Humanity and complexity

‘Diné Spotlight’ to show accurate picture of what it really means to be Native

Blackhorse Lowe's 15-minute film "Shimásání" follows a young Navajo girl in the late 1920s who must decide whether to retain her traditional lifestyle or seek a new life. (Courtesy photo - Smithsonian Institution)

Blackhorse Lowe’s 15-minute film “Shimásání” follows a young Navajo girl in the late 1920s who must decide whether to retain her traditional lifestyle or seek a new life. (Courtesy photo – Smithsonian Institution)

NEW YORK CITY

When it comes to movies, much can be said about aspect ratios and picture quality, but regardless of a movie screen’s height and width, the picture itself is still flat.

In Nanobah Becker's film "Sixth World," Navajo astronauts journey to Mars. (Courtesy photo - Smithsonian Institution)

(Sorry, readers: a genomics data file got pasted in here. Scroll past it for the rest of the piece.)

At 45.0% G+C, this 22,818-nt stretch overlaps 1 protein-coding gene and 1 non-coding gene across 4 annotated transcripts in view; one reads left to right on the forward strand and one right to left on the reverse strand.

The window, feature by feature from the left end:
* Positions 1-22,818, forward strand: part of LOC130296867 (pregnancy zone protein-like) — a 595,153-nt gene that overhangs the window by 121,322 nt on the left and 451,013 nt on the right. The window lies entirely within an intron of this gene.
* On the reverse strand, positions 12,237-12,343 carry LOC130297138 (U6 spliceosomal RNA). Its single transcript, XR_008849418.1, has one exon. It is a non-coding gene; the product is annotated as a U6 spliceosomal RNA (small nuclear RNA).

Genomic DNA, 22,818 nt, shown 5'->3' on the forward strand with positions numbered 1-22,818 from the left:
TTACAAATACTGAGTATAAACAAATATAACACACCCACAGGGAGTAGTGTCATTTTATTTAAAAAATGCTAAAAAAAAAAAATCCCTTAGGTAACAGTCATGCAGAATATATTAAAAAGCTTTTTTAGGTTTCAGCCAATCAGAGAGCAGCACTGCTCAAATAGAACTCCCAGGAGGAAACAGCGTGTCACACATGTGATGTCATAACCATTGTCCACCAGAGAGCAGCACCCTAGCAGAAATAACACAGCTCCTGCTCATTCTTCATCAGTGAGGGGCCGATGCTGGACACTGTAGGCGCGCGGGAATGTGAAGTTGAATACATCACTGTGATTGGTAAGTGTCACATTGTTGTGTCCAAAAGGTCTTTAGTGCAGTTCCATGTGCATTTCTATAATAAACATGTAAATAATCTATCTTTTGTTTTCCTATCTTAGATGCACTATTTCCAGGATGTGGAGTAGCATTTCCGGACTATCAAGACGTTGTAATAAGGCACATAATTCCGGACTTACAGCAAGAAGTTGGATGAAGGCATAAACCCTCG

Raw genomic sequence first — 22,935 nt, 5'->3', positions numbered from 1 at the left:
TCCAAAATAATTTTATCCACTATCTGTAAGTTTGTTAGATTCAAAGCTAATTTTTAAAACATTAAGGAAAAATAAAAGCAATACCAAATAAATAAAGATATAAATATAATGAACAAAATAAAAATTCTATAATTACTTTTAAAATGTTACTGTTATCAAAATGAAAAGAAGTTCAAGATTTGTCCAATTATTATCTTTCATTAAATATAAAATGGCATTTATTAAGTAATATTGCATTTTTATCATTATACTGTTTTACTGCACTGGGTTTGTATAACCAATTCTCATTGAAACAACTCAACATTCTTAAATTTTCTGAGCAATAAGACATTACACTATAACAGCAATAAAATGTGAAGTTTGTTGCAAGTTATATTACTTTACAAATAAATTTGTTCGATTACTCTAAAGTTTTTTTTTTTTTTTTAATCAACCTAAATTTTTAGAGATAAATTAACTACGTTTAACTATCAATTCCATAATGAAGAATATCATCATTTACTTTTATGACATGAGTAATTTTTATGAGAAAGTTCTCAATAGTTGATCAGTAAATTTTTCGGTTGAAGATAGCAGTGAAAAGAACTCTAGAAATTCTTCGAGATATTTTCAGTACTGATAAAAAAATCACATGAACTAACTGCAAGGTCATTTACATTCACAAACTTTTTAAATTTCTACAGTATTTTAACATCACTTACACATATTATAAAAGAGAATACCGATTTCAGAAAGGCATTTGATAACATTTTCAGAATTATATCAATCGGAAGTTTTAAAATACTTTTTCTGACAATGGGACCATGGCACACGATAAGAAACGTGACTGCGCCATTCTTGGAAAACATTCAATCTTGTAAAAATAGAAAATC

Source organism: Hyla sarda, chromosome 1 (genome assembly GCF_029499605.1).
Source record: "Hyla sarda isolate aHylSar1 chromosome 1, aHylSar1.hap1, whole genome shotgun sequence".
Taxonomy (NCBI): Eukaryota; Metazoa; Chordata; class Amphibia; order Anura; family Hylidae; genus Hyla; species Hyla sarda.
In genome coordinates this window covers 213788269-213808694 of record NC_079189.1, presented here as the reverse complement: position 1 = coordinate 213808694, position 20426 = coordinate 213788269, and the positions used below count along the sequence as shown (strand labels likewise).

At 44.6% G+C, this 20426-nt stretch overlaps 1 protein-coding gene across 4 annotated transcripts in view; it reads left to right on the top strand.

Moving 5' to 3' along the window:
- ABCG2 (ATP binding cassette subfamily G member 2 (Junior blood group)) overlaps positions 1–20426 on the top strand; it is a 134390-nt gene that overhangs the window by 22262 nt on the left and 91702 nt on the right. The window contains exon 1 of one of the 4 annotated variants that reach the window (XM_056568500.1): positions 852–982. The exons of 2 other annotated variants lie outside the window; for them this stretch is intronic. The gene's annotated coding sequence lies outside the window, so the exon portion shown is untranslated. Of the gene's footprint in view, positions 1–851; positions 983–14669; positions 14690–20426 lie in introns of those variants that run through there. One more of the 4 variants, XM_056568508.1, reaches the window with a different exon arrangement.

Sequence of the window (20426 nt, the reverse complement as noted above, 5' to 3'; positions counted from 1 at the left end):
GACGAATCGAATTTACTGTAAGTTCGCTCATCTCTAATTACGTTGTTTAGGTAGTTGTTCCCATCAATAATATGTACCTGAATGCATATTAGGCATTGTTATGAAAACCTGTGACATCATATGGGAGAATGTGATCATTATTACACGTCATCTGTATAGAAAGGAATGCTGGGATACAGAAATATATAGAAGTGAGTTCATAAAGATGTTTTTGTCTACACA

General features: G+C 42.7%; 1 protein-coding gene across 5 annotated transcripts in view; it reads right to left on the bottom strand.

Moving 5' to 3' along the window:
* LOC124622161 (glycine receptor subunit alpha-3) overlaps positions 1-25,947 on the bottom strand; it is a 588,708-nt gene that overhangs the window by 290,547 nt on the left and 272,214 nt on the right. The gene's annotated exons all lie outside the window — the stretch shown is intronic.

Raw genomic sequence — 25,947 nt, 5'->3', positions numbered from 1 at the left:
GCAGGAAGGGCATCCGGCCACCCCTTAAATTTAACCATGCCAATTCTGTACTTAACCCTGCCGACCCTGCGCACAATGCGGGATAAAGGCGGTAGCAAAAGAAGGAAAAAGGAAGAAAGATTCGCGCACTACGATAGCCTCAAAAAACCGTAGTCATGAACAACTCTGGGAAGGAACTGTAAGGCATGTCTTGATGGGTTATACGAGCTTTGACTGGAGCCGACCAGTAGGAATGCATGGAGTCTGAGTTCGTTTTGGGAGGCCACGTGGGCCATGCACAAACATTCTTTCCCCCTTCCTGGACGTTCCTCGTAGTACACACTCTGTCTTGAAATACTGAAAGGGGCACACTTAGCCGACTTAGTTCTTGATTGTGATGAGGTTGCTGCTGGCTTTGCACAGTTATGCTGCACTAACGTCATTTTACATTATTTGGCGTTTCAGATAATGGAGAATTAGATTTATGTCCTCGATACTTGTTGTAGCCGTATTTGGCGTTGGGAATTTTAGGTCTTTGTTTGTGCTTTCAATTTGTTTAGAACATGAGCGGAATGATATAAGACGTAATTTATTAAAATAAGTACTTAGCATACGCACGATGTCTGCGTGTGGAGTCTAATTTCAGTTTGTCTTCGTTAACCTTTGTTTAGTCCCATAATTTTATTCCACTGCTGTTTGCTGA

In Nanobah Becker’s film “Sixth World,” Navajo astronauts journey to Mars. (Courtesy photo – Smithsonian Institution)

That’s especially true when it comes to most mainstream films about American Indians, according to Angelo Baca, a Navajo filmmaker and graduate student at New York University.

The National Museum of the American Indian is trying to change that with a two-day film screening featuring two full-length films and 17 shorts.

The free event, “Diné Spotlight: A Showcase of Navajo Film,” runs April 9 and 11 at the museum’s George Gustav Heye Center in New York. A total of 14 Navajo filmmakers will have their work shown, with topics ranging from love stories to science fiction to the gritty, hard-hitting stories of modern life on the reservation.

The combination, Baca said, should leave spectators with a more accurate picture of what it means to be Native.

“These films bring complexity and dimension to an otherwise one-dimensional and conflated representation of Native Americans,” Baca said. “They cover a wide range of things that people don’t necessarily associate with Native Americans. They show how much humanity and complexity we have as people.”

 To read the full article, pick up your copy of the Navajo Times at your nearest newsstand Thursday mornings!

  Find newsstand locations at this link.



Categories: Arts